Stotts' refusal to call out players gains team equity

Stotts' refusal to call out players gains team equity
December 29, 2013, 8:00 am
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Lillard: Didn't lock down defensively

(Tim Fuller | USA Today Sports Images)

NEW ORLEANS -- Saturday night’s 108-107 loss at home to the Miami Heat is about the most frustrated you’ll see Portland Trail Blazers head coach Terry Stotts get in public.

There was a defensive breakdown when Heat forward Chris Bosh found himself wide open and knocked down a game-winning three pointer to steal the game with LeBron James out nursing a strained groin.

There was plenty of blame to go around on that final Trail Blazer defensive possession, yet, during his postgame presser, Stotts held his tongue when it would have been more than appropriate not to do so.

That approach has credited him equity with his players.

“I don’t see the purpose in calling out a player through the media,” Stotts told CSNNW.com after a weekday practice session. “I believe there’s more negative that could come of it than good. I don't believe in it. That’s not the way I choose to go about my business. If I have something critical to say, I’ll address it to the player directly.”

Some coaches use calling out players in the media to light a fire or to send a message. But this team appears not to need such a drastic tactic.

Wesley Matthews says he’ll run through a brick wall for Stotts. Nicolas Batum says Stotts’ way of handling players helps with the buying in aspect. This team believes in him and whatever he draws up, they’ve got the confidence that it’s going to work regardless of who the play is for.

Stotts has developed into one of the league’s supreme game-callers and his diagramed plays out of timeouts are second to none. With .5 of a second remaining in the game after that Bosh dagger, Stotts put his team in position to pull off the unexpected with a lob inbounds pass to LaMarcus Aldridge in the paint.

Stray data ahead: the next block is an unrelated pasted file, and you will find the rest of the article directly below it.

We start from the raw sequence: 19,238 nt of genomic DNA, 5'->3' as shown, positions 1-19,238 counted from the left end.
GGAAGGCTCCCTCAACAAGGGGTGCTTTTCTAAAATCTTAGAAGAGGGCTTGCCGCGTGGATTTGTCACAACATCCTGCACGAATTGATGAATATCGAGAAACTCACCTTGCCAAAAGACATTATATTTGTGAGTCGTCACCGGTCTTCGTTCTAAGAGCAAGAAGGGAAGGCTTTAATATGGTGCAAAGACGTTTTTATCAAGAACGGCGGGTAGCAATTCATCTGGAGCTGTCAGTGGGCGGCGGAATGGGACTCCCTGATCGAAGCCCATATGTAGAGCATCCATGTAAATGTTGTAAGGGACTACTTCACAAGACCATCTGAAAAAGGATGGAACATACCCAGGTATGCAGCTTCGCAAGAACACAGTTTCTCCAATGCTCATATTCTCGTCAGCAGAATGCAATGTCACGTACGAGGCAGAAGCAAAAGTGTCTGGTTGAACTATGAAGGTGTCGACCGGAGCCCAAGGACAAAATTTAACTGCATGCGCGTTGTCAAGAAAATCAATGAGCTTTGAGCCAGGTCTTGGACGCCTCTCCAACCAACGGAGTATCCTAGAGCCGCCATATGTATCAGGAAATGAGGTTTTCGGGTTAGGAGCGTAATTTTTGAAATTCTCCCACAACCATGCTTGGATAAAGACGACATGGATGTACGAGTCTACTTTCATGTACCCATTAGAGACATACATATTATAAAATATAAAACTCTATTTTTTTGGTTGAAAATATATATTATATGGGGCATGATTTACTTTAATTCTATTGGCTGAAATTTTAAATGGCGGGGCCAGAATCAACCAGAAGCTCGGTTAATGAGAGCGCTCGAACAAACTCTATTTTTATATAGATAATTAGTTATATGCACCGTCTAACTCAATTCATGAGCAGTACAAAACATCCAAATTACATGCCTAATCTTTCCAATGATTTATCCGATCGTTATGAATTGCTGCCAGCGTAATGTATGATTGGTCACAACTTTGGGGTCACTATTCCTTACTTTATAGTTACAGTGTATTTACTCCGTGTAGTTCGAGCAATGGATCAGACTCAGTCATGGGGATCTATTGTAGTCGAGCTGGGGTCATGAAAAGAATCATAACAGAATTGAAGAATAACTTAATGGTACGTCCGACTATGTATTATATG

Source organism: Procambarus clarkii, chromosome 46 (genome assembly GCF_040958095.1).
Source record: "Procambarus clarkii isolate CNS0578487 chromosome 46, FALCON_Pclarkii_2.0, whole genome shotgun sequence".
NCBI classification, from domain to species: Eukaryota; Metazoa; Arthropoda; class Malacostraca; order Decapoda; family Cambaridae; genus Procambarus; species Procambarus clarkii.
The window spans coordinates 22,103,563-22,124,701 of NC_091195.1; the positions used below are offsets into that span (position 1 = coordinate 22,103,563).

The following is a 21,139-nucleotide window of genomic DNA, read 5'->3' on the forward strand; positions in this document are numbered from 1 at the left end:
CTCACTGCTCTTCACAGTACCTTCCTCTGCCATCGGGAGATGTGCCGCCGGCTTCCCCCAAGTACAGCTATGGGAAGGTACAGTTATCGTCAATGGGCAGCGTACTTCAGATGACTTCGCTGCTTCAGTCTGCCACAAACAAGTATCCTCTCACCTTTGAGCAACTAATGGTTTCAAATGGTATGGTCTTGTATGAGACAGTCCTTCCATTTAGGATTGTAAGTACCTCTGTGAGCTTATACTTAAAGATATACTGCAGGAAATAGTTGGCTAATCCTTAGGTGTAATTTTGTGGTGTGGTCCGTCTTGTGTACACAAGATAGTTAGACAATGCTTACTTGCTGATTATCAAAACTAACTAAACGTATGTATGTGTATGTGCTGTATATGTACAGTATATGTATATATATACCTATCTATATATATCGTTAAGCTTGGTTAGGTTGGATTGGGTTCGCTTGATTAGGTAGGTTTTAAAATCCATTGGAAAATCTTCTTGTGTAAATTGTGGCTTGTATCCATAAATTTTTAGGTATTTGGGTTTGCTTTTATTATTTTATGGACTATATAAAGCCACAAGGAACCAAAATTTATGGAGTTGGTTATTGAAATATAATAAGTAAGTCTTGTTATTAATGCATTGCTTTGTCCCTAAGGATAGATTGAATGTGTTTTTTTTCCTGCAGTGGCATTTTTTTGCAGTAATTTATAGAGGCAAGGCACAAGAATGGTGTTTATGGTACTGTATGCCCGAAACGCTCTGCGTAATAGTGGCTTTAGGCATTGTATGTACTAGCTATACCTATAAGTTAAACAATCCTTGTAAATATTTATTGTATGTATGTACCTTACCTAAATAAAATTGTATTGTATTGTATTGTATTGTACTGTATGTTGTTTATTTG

Unfortunately, Aldridge’s catch-and-shoot attempt at point-blank range was off as he fell to the ground from being off balance. Aldridge was also the player who left Bosh open for that three when the Trail Blazers were up two to help on a penetrating Dwyane Wade.

Wade threw a behind-the-back pass to Bosh and Mo Williams tried to rotate over but he had too much ground to cover. Mental lapses happen from time to time and that was one of those moments. That’s why it’s huge to have started the season off 24-5 so they’re able to absorb such a defensive breakdown.

After last night’s contest, any other coach might have seen an opportunity to make a public, name-calling statement following that debacle. However, Stotts demonstrated restraint and his players are appreciative of this method.

“Nobody wants to hear their name being called out by their coach,” Aldridge said to CSNNW.com. “I’m not saying a coach shouldn’t do it, but it’s definitely not something you look forward to hearing. The way he handles us is what you hope for: Just us talking it out between the two of us.”

The little things like that make all the difference in the world.

Often, coaches are viewed as truly coaching when they’re constantly barking at the players or jawing with the refs. Nice-guy, composed coaches seldom get the credit they deserve for coaching their tails off.

But make no mistakes about it, when it’s time for Stotts to turn up, he’ll turn up. And the players take it in just how you’d expect from a 24-6 squad.

“He’s a calm person but he knows how to turn it up when he needs to,” Damian Lillard said. “When he speaks, everybody listen because we know what he’s telling us is going to work if we execute properly. I think everybody likes how he approaches us.”